"In the Halloween Episode the guys break down all things candy, costumes and creepy. They call Ben's mom and also talk about self care, their love of the Calm app and finish off with a sweet candy quiz. Dad Jokes, Tweets of the week and more... Happy Halloween!"



 
Happy Haunting,

Mark Harvey

Sunday, October 27, 2019

October 27th, 2019...

Halloween's origins date back to the ancient Celtic festival of Samhain (pronounced sow-in). The Celts, who lived 2,000 years ago in the area that is now Ireland, the United Kingdom, and northern France, celebrated their new year on November 1. This day marked the end of the summer, the harvest, and the beginning of the dark, cold winter, a time of year that was often associated with human death. Celts believed that on the night before the new year, the boundary between the worlds of the living and the dead became blurred. On the night of October 31, they celebrated Samhain, when it was believed that the ghosts of the dead returned to earth. In addition to causing trouble and damaging crops, Celts thought that the presence of the otherworldly spirits made it easier for the Druids, or Celtic priests, to make predictions about the future. For a people entirely dependent on the volatile natural world, these prophecies were an important source of comfort and direction during the long, dark winter.

To commemorate the event, Druids built huge sacred bonfires, where the people gathered to burn crops and animals as sacrifices to the Celtic deities. During the celebration, the Celts wore costumes, typically consisting of animal heads and skins, and attempted to tell each other's fortunes. When the celebration was over, they re-lit their hearth fires, which they had extinguished earlier that evening, from the sacred bonfire to help protect them during the coming winter.

By A.D. 43, Romans had conquered the majority of Celtic territory. In the course of the four hundred years that they ruled the Celtic lands, two festivals of Roman origin were combined with the traditional Celtic celebration of Samhain. The first was Feralia, a day in late October when the Romans traditionally commemorated the passing of the dead. The second was a day to honor Pomona, the Roman goddess of fruit and trees. The symbol of Pomona is the apple and the incorporation of this celebration into Samhain probably explains the tradition of "bobbing" for apples that is practiced today on Halloween.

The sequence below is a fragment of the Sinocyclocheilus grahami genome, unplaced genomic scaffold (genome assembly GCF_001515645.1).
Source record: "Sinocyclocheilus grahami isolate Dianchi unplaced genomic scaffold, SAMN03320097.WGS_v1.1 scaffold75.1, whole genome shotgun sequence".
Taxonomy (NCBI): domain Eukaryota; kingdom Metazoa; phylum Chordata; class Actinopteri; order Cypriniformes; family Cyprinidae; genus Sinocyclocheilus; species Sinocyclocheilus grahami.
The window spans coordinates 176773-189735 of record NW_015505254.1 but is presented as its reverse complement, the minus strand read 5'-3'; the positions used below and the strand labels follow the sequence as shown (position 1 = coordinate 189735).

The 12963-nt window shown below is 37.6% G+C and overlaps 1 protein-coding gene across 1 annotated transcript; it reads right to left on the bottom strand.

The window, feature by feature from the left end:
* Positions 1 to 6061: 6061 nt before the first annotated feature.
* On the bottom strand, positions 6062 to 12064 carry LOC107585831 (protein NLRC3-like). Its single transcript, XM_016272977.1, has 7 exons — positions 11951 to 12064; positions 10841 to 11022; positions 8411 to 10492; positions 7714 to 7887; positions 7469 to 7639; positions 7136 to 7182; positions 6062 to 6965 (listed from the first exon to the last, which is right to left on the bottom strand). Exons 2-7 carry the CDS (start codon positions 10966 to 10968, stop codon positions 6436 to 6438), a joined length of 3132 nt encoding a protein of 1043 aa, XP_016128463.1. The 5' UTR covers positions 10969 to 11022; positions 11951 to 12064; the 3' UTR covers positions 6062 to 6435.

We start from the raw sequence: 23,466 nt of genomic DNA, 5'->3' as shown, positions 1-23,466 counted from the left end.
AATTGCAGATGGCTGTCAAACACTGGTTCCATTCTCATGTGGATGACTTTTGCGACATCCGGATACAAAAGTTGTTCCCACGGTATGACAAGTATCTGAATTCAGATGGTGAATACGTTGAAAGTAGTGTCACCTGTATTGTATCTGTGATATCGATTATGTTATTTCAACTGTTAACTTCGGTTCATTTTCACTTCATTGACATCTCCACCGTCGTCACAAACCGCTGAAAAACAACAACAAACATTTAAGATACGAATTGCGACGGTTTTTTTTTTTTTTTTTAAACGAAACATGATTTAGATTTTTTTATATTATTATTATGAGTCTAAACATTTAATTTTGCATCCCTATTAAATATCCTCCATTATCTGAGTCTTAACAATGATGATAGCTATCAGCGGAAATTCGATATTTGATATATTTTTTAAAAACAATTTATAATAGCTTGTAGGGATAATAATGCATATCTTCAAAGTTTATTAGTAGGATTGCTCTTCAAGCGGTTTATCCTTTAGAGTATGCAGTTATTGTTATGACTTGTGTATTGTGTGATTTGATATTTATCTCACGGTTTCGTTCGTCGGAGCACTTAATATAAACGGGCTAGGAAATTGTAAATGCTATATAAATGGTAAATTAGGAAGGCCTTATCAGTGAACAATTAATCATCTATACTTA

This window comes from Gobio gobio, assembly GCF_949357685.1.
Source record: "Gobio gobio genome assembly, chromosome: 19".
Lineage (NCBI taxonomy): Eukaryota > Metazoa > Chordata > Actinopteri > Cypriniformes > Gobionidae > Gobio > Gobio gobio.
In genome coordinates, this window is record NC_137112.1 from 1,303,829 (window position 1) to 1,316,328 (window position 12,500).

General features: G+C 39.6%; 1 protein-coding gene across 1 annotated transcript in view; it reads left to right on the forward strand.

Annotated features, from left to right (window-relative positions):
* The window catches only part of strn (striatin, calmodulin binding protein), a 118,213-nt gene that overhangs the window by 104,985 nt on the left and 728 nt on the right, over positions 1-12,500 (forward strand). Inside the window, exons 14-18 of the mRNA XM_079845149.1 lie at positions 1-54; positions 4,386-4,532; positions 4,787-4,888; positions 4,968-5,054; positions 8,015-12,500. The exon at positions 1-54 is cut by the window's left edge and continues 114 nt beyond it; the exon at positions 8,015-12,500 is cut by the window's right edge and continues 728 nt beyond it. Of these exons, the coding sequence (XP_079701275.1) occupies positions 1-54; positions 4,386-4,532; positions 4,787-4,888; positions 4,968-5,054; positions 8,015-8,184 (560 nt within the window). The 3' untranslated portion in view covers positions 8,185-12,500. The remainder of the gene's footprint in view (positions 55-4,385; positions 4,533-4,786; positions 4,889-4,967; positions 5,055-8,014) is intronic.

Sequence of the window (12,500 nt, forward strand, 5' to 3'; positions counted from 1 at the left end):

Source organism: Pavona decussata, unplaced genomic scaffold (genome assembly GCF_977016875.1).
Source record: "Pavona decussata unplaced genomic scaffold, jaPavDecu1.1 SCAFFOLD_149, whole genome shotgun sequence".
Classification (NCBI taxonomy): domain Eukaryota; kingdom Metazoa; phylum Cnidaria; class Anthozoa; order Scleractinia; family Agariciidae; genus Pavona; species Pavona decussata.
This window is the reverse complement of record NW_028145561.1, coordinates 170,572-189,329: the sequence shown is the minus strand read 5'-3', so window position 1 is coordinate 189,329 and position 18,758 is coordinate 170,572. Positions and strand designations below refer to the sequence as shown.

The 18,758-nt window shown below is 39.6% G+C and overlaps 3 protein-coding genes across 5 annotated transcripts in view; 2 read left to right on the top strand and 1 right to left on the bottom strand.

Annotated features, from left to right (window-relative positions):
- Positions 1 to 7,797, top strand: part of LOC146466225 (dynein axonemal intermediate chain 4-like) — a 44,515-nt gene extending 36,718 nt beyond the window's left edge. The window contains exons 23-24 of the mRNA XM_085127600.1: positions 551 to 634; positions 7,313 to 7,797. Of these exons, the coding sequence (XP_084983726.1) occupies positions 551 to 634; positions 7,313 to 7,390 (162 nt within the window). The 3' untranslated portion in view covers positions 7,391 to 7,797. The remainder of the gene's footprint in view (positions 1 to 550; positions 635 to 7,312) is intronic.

By the 800s, the influence of Christianity had spread into Celtic lands. In the seventh century, Pope Boniface IV designated November 1 All Saints' Day, a time to honor saints and martyrs. It is widely believed today that the pope was attempting to replace the Celtic festival of the dead with a related, but church-sanctioned holiday. The celebration was also called All-hallows or All-hallowmas (from Middle English Alholowmesse meaning All Saints' Day) and the night before it, the night of Samhain, began to be called All-hallows Eve and, eventually, Halloween. Even later, in A.D. 1000, the church would make November 2 All Souls' Day, a day to honor the dead. It was celebrated similarly to Samhain, with big bonfires, parades, and dressing up in costumes as saints, angels, and devils. Together, the three celebrations, the eve of All Saints', All Saints', and All Souls', were called Hallowmas.

As European immigrants came to America, they brought their varied Halloween customs with them. Because of the rigid Protestant belief systems that characterized early New England, celebration of Halloween in colonial times was extremely limited there. It was much more common in Maryland and the southern colonies. As the beliefs and customs of different European ethnic groups, as well as the American Indians, meshed, a distinctly American version of Halloween began to emerge. The first celebrations included "play parties," public events held to celebrate the harvest, where neighbors would share stories of the dead, tell each other's fortunes, dance, and sing. Colonial Halloween festivities also featured the telling of ghost stories and mischief-making of all kinds. By the middle of the nineteenth century, annual autumn festivities were common, but Halloween was not yet celebrated everywhere in the country.